Unlike New Zealand where another 0.25 per cent rise in official interest rates is being tipped this Thursday, Australia may still avoid a rate rise.
It all hinges on the key price measures out this week: the Producer Price Index to be released later today and the Consumer Price Index on Wednesday, to be followed by the Reserve Bank’s reworking of the CPI to producer a price index closer to what it looks for.
The PPI for September was up one per cent: economists want to see a substantial drop on that to less than half a per cent.
But they fear the lower oil prices in the quarter will mask the continuing ‘stickiness’ of price pressures for business. Price movements in the primary and intermediate areas of the index will be closely watched to see if there are signs of inflation abating.
Then Wednesday’s CPI: the figure in the September quarter headline rate was 0.9 per cent for an annual rate of 3.9 per cent. That wasn’t much changed from the 4.1 per cent in the June quarter and a quarterly rate of more than one per cent.
According to the RBA measured (the ‘weighted mean’ and ‘trimmed mean’) inflation rate is still just under or just over the three per cent level, which is at the top end of the range and too high for its liking.
New Zealand last week saw a sharp drop as petrol and energy prices generally dived. Inflation across the Tasman was actually negative on a headline basis but was still present when the distortions of the oil price fall were stripped out.
Excluding fuel, consumer prices rose 0.6 per cent in the December quarter, Statistics NZ said last week. This was after the headline rate fell 0.2 per cent in the three months to the end of December.
That cut New Zealand’s annual rate to 2.6 per cent from 3.5 per cent in the third quarter, putting inflation back in the central bank’s one-to-three per cent target range for the first time in a year and a half.
But the Reserve Bank is likely to raise rates this week because it sees the Kiwi economy and price pressures turning up at the end of 2007 as the impact of the drop in oil prices dissipates.
The RBA board meets on February 6 with the decision a day later at 9.30 am. It will have also seen how the US Federal Reserve has gone at its meeting a week earlier.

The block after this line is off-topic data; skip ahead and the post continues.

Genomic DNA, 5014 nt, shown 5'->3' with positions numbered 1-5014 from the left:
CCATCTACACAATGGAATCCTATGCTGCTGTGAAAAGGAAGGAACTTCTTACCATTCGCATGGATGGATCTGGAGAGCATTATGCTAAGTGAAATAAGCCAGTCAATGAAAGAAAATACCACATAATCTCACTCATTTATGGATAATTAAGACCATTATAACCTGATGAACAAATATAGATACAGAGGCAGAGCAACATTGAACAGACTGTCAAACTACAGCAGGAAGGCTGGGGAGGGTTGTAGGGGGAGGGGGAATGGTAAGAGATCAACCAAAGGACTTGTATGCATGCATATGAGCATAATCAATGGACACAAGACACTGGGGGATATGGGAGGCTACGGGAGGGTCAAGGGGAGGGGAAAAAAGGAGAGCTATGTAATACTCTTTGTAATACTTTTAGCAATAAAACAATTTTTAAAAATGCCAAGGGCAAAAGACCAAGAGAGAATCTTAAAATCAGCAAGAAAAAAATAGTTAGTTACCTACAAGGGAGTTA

Banana prices here will have been a big influence on the CPI, along with the fall in petrol prices: that will knock the headline rate down to as low as 0.2 per cent and the annual rate to around 3.5per cent according to some economists.
That will still be too high.
The RBA will have already seen the solid retail sales figures for November, the strong employment numbers for December and solid sales figures from a growing range of retailers for December (David Jones, Harvey Norman, Noni-B, Rebel Sport, JB Hi-Fiand Country Road).
Australian petrol prices are estimated to have fallen around 12 per cent in the quarter, while banana prices dropped about 50 per cent. If current trends continue petrol prices will be sharply lower again this quarter while banana prices will be lower.
But investors should watch meat prices. In last Friday’s Air Weekly we told you of the growing belief that the drought will break with the El Nino easing over the next three months.
Well, as we saw late last week and over the weekend drought breaking rains have fallen over much of South Australia, Central Australia, Western NSW and Western and Central Victoria.
Cattle and sheep farmers in these areas will now be looking and wondering if they should start re-stocking by withholding animals from the market. If that becomes a trend, watch the prices of beef and lamb explode in the next month or so.
And watch the moans and groans about the pricing tactics of Woolies and Coles. They are already under pressure for being slow to pass on lower petrol prices.